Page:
No-till gardening method easy on soil as well as back
SHERRY MACDONALD STRATFORD ECOLOGICAL CENTER
At Stratford Ecological Center, vegetables thrive with the no-till approach.
By Diana Lockwood • FOR THE COLUMBUS DISPATCH
Don’t till; just chill. • In an organic nutshell, that sums up a technique that creates a new garden bed with little effort and requires no tiller or other power equipment. This easy method recycles weeds, newspapers and kitchen waste while making rich, crumbly soil that plants relish.
The approach goes by several names — no-till gardening, lasagna gardening and sheet mulching — although you might end up calling it the “Wow, I love this!” method.
It’s constantly being researched and refined but was pioneered by Mother Nature, through the cycle of plant decay and reuse.
No-till gardening “conserves the soil and reduces or eliminates erosion,” said Jeff Dickinson, executive director and farmer at Stratford Ecological Center, a nonprofit educational farm and nature preserve in Delaware, Ohio.
- “It reduces the need for watering,” he continued. “It’s also a good way to prevent soil-borne diseases from fungus and bacteria.”
The one negative is that it takes time for the newspaper or other matter to decompose and for earthworms to help mix the layered ingredients into the soil. Many experts say fall is a great time to undertake this project; by spring planting time, earthworms and soil microbes will have done the prep work for a new garden bed. (Dickinson warns that cold weather might prolong the process.)
The common practice of tilling pulverizes soil and destroys natural layers. It also kills beneficial creatures such as earthworms and brings weed seeds to the surface.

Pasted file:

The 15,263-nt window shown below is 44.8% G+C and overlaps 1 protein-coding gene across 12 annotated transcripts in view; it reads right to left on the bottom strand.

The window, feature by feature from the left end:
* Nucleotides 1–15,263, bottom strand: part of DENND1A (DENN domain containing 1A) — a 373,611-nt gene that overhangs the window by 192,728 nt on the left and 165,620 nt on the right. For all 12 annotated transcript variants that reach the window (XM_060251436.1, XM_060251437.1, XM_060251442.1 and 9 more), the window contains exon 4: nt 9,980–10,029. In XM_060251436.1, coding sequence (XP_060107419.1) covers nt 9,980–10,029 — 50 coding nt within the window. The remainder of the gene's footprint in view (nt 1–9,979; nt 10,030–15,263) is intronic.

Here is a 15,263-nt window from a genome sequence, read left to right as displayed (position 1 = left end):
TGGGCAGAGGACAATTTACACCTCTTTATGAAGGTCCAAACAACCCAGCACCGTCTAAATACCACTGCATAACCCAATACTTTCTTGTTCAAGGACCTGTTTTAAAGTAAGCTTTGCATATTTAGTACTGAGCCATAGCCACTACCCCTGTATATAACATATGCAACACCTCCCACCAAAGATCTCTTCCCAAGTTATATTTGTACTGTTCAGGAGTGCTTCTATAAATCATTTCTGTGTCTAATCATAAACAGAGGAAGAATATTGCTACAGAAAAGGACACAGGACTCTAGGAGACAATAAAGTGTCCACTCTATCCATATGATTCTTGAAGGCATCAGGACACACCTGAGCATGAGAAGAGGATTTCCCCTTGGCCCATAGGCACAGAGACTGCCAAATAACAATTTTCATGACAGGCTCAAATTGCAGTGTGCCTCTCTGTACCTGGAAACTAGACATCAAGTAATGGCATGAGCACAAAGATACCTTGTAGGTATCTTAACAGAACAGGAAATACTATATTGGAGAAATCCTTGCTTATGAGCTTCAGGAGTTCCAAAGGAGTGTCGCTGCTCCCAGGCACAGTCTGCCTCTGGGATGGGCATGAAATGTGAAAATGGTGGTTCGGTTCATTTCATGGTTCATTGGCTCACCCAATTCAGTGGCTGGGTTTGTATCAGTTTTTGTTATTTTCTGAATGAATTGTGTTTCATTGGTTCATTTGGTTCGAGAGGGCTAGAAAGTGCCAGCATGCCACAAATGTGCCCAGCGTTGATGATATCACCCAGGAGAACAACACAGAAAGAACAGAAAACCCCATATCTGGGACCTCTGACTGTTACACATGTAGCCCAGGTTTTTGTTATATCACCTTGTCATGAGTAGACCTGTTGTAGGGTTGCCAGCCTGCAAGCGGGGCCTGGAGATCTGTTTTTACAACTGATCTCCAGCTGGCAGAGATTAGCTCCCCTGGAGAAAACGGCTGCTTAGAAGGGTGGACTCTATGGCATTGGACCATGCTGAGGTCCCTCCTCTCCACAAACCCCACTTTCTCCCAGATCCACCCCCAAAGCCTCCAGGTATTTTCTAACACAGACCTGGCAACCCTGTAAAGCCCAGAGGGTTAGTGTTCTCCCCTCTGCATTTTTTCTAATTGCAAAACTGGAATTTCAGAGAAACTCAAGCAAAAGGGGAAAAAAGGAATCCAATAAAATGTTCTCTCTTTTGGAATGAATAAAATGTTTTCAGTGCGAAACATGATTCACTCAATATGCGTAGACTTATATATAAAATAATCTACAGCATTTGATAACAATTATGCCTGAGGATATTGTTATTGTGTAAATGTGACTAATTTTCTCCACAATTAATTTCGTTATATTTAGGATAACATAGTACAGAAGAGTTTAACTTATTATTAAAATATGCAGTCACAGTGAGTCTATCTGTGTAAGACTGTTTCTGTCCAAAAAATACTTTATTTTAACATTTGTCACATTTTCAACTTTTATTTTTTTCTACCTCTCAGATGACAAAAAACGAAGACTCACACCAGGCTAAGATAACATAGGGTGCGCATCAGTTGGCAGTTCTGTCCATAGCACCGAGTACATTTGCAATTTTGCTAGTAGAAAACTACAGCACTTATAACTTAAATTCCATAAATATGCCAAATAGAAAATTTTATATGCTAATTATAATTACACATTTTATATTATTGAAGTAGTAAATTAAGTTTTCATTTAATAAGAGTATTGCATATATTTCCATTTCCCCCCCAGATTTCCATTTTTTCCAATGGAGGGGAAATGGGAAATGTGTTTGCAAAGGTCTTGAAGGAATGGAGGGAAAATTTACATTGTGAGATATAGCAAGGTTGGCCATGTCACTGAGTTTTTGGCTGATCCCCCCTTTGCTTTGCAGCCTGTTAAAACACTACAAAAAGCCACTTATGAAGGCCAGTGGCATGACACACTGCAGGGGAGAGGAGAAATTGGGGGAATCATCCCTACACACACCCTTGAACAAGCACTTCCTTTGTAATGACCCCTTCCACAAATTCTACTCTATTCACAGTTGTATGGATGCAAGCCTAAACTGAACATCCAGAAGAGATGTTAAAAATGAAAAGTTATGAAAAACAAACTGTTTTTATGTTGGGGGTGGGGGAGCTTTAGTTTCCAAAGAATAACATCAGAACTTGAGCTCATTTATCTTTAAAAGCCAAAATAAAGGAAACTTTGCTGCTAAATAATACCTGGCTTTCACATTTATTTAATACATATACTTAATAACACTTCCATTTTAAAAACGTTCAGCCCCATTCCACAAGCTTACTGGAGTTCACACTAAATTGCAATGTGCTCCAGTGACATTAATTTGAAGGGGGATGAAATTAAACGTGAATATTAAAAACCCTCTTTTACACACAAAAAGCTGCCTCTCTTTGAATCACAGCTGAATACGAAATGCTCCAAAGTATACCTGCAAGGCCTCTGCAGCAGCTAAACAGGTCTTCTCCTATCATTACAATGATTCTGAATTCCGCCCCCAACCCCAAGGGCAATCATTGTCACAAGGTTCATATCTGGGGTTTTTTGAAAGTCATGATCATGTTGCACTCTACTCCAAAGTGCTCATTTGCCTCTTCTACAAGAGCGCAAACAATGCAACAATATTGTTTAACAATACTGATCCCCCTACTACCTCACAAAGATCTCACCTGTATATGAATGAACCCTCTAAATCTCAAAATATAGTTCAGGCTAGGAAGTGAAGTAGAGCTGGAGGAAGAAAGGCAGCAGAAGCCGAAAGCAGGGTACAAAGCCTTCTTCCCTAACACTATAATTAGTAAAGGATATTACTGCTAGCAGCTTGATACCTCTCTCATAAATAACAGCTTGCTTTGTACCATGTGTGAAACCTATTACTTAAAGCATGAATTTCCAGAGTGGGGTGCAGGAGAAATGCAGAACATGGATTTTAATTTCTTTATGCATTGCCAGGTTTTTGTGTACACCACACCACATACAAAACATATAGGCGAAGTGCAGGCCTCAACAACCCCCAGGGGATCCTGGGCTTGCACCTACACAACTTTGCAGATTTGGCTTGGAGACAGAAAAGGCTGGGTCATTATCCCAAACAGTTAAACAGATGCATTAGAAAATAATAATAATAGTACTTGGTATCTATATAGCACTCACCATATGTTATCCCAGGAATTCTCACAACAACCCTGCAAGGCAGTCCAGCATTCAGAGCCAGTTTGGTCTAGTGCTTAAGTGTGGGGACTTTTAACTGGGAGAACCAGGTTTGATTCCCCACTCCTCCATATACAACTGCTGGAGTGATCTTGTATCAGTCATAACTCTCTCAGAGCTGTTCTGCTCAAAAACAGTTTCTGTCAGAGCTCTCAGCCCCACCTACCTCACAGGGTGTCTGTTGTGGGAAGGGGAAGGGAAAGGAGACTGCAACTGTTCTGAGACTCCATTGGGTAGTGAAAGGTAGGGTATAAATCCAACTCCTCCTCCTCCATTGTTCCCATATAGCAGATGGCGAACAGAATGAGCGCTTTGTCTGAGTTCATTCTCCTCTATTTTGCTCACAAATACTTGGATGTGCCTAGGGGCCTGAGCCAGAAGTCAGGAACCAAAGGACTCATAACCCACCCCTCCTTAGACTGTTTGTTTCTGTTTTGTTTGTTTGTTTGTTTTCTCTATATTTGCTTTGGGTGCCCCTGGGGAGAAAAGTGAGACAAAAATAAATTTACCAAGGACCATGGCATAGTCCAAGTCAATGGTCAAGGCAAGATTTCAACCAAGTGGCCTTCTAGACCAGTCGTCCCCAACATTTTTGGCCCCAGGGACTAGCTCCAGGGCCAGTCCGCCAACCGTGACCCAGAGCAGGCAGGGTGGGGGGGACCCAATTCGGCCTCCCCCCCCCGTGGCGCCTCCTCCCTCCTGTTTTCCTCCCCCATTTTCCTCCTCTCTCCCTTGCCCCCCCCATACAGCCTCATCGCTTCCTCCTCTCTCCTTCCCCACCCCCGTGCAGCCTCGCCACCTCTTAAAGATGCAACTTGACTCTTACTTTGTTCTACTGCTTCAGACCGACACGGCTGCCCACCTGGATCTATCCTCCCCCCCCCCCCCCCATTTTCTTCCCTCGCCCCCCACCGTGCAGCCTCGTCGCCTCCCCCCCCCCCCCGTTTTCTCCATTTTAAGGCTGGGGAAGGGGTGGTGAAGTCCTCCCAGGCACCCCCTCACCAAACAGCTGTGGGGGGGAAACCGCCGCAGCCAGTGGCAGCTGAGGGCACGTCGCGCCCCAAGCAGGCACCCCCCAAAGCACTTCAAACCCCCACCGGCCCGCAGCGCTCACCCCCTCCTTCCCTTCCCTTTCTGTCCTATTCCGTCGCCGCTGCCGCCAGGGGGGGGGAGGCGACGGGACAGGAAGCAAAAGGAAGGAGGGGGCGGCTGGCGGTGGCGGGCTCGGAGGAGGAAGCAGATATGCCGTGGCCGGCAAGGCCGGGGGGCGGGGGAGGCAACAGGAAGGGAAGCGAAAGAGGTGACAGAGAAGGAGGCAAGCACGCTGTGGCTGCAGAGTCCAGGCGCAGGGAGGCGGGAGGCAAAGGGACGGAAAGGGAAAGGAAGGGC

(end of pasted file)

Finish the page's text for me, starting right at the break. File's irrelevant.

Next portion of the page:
- The no-till approach, on the other hand, calls for layering organic materials on the soil surface and letting nature take its course. Think of it as “composting in place.”
Not surprisingly, everyone who practices this art and science — from the pro with decades of experience to the neighbor who brags about his tomatoes — has a different “recipe.”
Thankfully, as Dickinson said, “Nature is very forgiving.”
To start a no-till bed, most experts recommend laying cardboard or several layers of newspaper on the ground. That helps to keep weed seeds dormant and kill sod.
Then you can start alternating layers of high-nitrogen and high-carbon materials. Don’t panic if you’re not a chemist; just think green (nitrogen) and brown (carbon).
High-carbon matter includes dead leaves, straw and pine needles. For high-nitrogen matter, use grass clippings.
He warns against making a bed too thick too fast.
“It needs air and moisture,” he explained. “You want the exchange between soil and layered ingredients.”
Once your bed is ready for planting — typically a matter of months — don’t stop layering, Dickinson advises.
“The trick is to maintain the lasagna effect as you’re gardening,” he said.
Another benefit of the no-till method: Research suggests that it might keep carbon in the soil, preventing it from entering the atmosphere as the greenhouse gas carbon dioxide.
Here are a few books on no-till gardening: • Gardening Without Work by Ruth Stout (Norton Creek, $18.95) • Lasagna Gardening by Patricia Lanza (Rodale, $17.99) • Weedless Gardening by Lee Reich (Workman, $10.95)
Diana Lockwood is a freelance writer. firstname.lastname@example.org
Til now, didn’t know what kind of gardener that I am, but this kinda fits. As a juicer, I dump my fiber from the juicing out into the flower beds, tho I generally try to scratch it in somewhat because a big lump of orange-y stuff looks messy and I don’t think the management of this apartment complex would approve. I wanted to do a compost box on the patio, but – not allowed, just chairs and BBQ’s – the usual stuff.
The way the wind blows here, don’t think layers of newspaper would stick around too long. But why couldn’t one simply shred them into smaller pieces and then smooth them into and around the soil? . . .would be easier on those lovely earthworms. Well, I really like this article and just wanted to share. Jan)